(Mr Smith) I was surprised that some of the freight rights were being suggested should be removed, but I am sure that that will be resolved in discussion as well.

  9828. Well, the modelling inputs can only be changed with the agreement of the parties or, in default of agreement, by the independent adjudication of the ORR. That is right, is it not?
  (Mr Smith) That would be very reassuring.

  9829. Well, that is what your letter says.
  (Mr Smith) Yes.

  9830. So we cannot do it unilaterally. We can only do it if we either persuade you and your colleagues in the freight industry or we can persuade the ORR independently to do so, so you have protections through the output mechanism, which assumes infrastructure enhancements, you have protection through the change control mechanism, which will lose Crossrail paths if there is unresolvable conflict with your protected paths, and changes to the modelling assumptions can only be made either by agreement within the industry or by the independent adjudication of the Regulator.
  (Mr Smith) Your statement, including the fact that the infrastructure is assumed to be there, is correct.

  9831. MR ELVIN: Can we just look at the change control mechanism very briefly just so that their Lordships see it very briefly before I sit down, and I am sure you will be pleased to hear that! Can we go to Exhibit 05-113.[5]

  9832. LORD SNAPE: We have laid awake most of the night, Mr Elvin, thinking about it!

  9833. MR ELVIN: I will refrain from comment! This is all part of the final decision dealing with the change control mechanism and their Lordships can see at paragraph 91 where it moves on to the next page in paragraph 8(2) and says, "These concerns", and these are the concerns that you identify in your letter as well, "led to our decision that we should change the CCM", the change control mechanism, "to give effect to the following key principles", and we see clarity, setting out the consequence of conflict for Crossrail and third parties, but, if we go to the next page where the real teeth are, the first bullet point, "The effect of an irreconcilable conflict between a Crossrail right and the rights which we require to be included", and we know what they are because paragraph 79 tells us, it is existing freight paths and paths to accommodate freight capacity to 2015 and other passenger paths, do we not?[6]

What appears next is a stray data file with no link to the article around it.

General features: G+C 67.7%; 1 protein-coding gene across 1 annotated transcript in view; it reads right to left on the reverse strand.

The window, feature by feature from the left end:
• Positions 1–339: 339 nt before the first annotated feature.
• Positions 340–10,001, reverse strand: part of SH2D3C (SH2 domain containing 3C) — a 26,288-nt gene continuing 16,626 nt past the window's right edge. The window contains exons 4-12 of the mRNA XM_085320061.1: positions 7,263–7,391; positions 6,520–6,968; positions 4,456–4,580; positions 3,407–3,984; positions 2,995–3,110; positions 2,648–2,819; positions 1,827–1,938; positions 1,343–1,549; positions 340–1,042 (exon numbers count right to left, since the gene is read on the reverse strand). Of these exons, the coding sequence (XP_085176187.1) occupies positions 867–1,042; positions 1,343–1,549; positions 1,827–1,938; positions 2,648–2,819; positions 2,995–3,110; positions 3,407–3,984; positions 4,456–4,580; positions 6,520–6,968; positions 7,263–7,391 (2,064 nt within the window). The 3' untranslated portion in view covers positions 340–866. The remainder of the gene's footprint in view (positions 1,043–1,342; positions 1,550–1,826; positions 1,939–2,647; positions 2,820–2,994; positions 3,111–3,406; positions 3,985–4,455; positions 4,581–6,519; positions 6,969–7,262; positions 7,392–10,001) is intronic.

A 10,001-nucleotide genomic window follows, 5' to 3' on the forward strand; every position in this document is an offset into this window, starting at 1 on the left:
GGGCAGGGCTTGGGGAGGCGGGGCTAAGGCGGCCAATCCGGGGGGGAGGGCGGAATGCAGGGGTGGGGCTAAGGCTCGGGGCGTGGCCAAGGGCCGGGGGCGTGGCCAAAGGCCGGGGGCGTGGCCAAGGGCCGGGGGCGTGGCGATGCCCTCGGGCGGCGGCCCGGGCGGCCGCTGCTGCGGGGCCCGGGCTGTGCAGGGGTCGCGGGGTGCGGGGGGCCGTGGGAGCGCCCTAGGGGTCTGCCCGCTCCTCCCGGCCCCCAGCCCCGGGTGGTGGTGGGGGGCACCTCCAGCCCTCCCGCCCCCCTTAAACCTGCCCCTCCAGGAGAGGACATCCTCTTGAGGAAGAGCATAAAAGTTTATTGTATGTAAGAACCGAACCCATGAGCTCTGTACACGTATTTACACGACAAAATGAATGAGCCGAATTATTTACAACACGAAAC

(Mr Smith) Correct.

  9834. "The effect of an irreconcilable conflict would be that the Crossrail right was lost permanently not merely for the duration of the conflict", so an irreconcilable conflict, we cannot sort it out, Crossrail loses a path. Similarly, the effect of a conflict arising because of an error in the model or the model assumptions or because of the descoping of the project would be that the Crossrail right was lost permanently. In other words, if there remain unsatisfactory elements in the model which do not deal with the issues properly, then again Crossrail is penalised by losing any effective paths.

  9835. CHAIRMAN: What does "descoping the project" mean?

  9836. MR ELVIN: I was hoping to avoid answering that question! Let me see if I can find out. (After a pause). It means removing elements of the project.

  9837. LORD YOUNG OF NORWOOD GREEN: For example?

  9838. MR ELVIN: For example, if there were insufficient infrastructure works to generate the capacity necessary to deliver the outputs. That is why we say there is sufficient security for the assumptions and for the infrastructure built into the mechanism.

  9839. LORD JAMES OF BLACKHEATH: Who would be the judge as to whether the removal of any such action caused a worsening of the safety implications?

5   Crossrail Ref: P67, Correspondence from EWS Ltd to the Office of Rail Regulation, Change Control, 17 March 2008 (LINEWD-34_05-113) Back

6   Crossrail Ref: P67, Correspondence from EWS Ltd to the Office of Rail Regulation, Change Control, 17 March 2008 (LINEWD-34_05-111) Back